“If you have a chronic disease — such as heart disease, diabetes, asthma, (arthritis, cancer, dementia) or back or joint pain — exercise can have important health benefits.” — “Exercise and chronic disease: Get the Facts,” Mayo Clinic Staff
COVID-19 has taken away many practices and habits that were once societal norms. I think it is fair to say that many of us, from time to time, have felt weighed down, a bit angry, and even bereaved over the loss of the “way things used to be.” In fact, now that we’ve begun traveling down this new road of living, I suspect there may be many things that will never return. However, on the positive side, there are a few things that have evolved from this swift shifting of life.
One such personal benefit began during the quarantine period of 2020 as I reflected on my own health. As I recently shared in other pieces, I have a genetic predisposition to colon cancer and heart disease. Therefore, in an attempt to boost my immune system against these two inherited threats as well as COVID, I began to dial in my focus on the benefits of cardiovascular exercise and plant-based eating, while still continuing some strength/flexibility/mindfulness practices. None of these attempts have been perfect, but they do provide a sense of personal empowerment — a worthwhile feeling in a world that often feels out of control.
Of particular focus for me was a renewed desire for out-of-doors exercise; however, the ever-present battle with two bulging discs and an extra vertebrae was/is a never-ending reality. Therefore, toward the middle of May 2020, I began researching ways to strengthen my back and core muscles while gradually working my way from walking to running in order to increase my cardiovascular fitness level. While there is nothing wrong with walking — in fact, I love it, and I honestly believe it is one of the safest and best forms of exercise — there is something about the heart-pumping vigor of running that leaves me, well, breathless!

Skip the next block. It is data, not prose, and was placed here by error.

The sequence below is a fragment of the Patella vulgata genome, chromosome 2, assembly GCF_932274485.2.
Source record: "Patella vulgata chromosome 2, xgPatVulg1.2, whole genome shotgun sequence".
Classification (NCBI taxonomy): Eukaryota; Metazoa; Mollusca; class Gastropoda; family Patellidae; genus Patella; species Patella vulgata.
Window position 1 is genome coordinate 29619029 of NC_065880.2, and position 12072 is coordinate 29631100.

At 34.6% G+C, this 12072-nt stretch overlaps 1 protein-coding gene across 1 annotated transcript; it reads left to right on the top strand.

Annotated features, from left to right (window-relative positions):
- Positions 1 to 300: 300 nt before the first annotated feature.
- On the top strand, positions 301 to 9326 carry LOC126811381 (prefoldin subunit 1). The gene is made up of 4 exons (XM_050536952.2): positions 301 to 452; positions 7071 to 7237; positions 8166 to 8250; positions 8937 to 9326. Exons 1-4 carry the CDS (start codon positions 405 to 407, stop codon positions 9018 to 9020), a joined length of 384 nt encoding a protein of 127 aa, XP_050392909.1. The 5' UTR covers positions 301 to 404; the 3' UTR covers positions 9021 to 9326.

All kidding aside, I do not want to give the illusion that I run fast. Speed is not, per se, part of my goal; instead, I focus on increased endurance. In particular, I put greater emphasis on my resting heart rate. The lower my resting heart rate, the better I sleep, and the less stress affects me — especially at bed time.
Therefore, without belaboring the point, I found a program for strengthening the back and core called the McKenzie Method. Using some of the exercises from this back method and combining them with exercises from my time spent in physical therapy and practicing yoga, I cobbled together my own DIY daily back/core care routine. Additionally, while researching this method, I ran across (See what I did there?) a book/training entitled, “Run Your Butt Off,” about which I have previously written. This running program offers a plan to help a walker go from walking for 30 minutes, to running for the same length of time in 12 weeks (or however many weeks you decide to take it).
Since completing the Run Your Butt Off plan, I have continued running three to four times per week. On the days that I run, I sleep much better — even if I don’t have the time to sleep long.
Even more exciting is that I have signed up to run a virtual half-marathon. Due to this, I have put greater emphasis on personal nutrition for the purposes of reducing inflammation and fostering recovery as the running mileage increases each week.